Online, virtual, and adaptive learning environments: improving the journey through large first year chemistry courses

Effie Kartsonaki, Gwen Lawrie, Philip Sharpe, Chantal Bailey

Abstract


Problem

The first-year experience is critical for student engagement, retention, and success. The transition from high school is optimally supported through: constructive teaching, supportive learning environments, student and staff interactions, academic challenge, active learning, and collaboration both on- and off-campus. In 2014 we undertook a successful restructure of our first year chemistry curriculum with the aim to improve individual learning progressions. With an awareness of transitional issues, we identified a critical need to introduce more flexible learning options by offering online delivery of key components of our courses. Many students experience challenges in their on-campus experiences; lecture clashes and inflexible timetabling are prime examples, as are the external pressures on students due to personal, family, or financial demands. These issues mean that many students seek more flexibility in their learning experiences, and the ability to access their course material online.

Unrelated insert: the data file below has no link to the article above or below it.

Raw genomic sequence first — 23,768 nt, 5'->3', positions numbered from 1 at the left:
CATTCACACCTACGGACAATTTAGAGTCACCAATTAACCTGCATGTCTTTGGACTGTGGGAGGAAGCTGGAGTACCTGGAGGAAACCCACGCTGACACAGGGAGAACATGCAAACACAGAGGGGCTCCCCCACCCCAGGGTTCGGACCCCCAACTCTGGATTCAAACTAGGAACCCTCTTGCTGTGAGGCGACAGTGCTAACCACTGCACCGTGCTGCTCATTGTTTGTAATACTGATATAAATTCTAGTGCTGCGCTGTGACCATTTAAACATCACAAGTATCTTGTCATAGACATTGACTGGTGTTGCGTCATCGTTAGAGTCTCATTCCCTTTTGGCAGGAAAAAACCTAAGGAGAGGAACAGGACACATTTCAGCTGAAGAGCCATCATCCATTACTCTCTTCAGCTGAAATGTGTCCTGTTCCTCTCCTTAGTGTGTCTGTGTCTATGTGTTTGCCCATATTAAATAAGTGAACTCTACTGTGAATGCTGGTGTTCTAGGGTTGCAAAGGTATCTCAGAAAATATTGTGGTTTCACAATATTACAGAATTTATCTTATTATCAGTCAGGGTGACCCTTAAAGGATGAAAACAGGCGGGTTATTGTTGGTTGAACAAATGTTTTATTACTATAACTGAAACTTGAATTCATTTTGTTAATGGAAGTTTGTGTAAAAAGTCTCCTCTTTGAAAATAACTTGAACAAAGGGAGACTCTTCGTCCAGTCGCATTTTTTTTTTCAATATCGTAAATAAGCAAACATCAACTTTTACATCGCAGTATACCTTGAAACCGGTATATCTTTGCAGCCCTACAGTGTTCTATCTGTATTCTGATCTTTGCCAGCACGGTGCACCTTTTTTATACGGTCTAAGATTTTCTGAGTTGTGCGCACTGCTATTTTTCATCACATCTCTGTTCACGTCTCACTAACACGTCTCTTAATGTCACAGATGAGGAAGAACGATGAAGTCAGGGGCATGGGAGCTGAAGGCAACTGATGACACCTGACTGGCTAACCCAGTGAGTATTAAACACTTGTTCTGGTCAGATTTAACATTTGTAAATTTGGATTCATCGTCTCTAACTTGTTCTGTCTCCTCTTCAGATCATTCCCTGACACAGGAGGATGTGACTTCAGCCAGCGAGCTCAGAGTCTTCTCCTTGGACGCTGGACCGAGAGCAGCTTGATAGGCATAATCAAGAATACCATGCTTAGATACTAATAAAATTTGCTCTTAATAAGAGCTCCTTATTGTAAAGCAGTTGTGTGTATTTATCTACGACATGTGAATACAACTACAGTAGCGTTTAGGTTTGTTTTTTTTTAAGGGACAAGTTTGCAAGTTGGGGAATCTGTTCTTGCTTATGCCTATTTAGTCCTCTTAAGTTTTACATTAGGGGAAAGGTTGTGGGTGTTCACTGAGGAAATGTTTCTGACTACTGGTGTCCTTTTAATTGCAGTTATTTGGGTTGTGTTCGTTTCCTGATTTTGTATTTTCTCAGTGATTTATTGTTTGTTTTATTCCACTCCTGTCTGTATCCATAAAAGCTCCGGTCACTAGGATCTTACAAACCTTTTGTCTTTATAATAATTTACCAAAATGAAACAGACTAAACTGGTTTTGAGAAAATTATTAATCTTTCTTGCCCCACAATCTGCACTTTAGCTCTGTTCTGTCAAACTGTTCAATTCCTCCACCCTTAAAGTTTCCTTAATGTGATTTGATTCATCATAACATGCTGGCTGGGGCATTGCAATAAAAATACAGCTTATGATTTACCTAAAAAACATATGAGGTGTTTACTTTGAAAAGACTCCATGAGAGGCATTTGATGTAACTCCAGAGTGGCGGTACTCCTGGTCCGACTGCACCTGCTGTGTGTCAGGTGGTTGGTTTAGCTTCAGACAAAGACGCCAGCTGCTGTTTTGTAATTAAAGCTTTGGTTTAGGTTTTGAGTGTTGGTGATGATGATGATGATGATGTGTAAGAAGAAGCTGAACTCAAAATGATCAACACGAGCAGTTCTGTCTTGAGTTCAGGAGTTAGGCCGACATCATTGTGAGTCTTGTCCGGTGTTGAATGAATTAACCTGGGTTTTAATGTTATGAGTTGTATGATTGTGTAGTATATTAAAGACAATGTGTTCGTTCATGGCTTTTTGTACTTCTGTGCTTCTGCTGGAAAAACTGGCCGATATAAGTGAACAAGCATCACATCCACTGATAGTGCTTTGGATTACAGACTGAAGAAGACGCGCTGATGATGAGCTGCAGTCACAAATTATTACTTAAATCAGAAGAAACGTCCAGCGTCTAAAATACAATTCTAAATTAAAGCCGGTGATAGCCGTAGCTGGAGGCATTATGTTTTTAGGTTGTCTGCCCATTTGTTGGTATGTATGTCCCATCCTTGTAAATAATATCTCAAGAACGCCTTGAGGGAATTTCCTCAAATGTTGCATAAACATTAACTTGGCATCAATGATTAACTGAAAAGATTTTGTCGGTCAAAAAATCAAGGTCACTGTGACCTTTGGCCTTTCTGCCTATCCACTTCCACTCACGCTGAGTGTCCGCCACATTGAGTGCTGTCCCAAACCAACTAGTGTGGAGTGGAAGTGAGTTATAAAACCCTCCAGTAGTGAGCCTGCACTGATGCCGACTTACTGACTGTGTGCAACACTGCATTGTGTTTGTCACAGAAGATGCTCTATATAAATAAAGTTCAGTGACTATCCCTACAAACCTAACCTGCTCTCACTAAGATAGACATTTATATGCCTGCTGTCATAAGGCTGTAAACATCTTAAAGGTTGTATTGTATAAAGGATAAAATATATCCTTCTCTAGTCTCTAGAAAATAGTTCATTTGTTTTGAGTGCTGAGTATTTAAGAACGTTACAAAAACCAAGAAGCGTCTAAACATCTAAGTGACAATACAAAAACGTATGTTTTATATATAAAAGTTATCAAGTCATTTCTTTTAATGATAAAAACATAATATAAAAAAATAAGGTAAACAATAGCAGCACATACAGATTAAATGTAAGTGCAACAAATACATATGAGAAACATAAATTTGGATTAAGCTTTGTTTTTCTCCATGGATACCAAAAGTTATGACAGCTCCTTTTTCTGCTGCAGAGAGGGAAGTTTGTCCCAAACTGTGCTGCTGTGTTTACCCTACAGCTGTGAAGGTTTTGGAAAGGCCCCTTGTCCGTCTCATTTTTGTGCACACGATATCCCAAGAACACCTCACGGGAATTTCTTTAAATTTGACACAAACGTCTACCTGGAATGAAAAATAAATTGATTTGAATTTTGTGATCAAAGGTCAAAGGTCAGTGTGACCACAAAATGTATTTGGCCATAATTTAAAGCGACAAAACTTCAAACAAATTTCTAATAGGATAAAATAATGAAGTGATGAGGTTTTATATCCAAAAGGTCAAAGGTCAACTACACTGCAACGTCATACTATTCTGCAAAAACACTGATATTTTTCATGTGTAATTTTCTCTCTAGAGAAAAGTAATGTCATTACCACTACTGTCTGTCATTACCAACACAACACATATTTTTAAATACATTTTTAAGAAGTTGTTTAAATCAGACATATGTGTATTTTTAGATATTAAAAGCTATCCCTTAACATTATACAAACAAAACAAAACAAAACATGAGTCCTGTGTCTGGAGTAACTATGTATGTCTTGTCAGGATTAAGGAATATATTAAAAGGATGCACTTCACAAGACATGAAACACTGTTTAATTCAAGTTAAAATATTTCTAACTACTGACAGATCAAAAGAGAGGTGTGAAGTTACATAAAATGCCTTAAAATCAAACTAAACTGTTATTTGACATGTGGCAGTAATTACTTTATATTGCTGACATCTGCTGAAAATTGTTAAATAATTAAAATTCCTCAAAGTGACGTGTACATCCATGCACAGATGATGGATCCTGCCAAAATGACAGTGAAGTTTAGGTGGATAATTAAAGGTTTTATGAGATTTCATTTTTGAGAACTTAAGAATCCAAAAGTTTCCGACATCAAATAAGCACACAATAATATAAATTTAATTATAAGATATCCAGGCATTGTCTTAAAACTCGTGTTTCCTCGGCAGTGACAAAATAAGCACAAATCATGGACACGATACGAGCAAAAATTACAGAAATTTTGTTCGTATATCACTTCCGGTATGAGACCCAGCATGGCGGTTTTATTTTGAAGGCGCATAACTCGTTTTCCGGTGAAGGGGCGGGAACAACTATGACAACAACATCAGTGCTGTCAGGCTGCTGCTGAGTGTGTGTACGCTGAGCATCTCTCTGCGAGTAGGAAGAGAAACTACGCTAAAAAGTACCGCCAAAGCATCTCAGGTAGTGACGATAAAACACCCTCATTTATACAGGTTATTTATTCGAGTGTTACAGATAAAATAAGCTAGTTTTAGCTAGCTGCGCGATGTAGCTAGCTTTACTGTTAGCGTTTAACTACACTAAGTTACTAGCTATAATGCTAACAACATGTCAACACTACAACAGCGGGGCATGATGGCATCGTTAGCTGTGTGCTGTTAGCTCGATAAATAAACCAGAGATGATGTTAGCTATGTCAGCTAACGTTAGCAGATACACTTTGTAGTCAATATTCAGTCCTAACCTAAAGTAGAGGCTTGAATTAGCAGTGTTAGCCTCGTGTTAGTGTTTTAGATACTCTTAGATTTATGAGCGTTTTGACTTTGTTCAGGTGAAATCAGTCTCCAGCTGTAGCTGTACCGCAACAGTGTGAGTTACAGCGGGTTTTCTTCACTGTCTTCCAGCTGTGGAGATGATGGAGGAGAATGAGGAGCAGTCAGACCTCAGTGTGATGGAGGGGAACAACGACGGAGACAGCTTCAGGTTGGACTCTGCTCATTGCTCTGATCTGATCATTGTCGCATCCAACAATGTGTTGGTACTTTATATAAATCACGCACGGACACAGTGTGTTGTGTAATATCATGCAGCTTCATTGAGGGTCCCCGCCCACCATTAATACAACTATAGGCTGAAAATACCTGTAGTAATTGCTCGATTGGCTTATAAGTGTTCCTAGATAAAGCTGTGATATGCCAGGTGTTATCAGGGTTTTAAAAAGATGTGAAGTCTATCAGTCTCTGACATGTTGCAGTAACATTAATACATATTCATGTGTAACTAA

Action

To this end, we have developed a new blended alternative to one of our core first year courses, which was offered in the summer semester. The instructional design was informed by both chemical education research and technology enhanced learning research. In this presentation we describe the intention of each element of the course, how these were embedded and how they were evaluated for effectiveness, including the challenges faced by traditional chemistry academics working with new media and learning technologies. The outcome was a successful hybrid course with associated recommendations for practice.

Reflection

A survey and student interviews were conducted in order to evaluate the student perception of their learning experiences, especially when compared with face-to-face learning activities. Student performance was also compared with semester 1 and 2 of the same year, where the course was delivered in a more traditional mode. The outcomes of this evaluation will be presented at the conference.

Keywords


blended learning, first year chemistry

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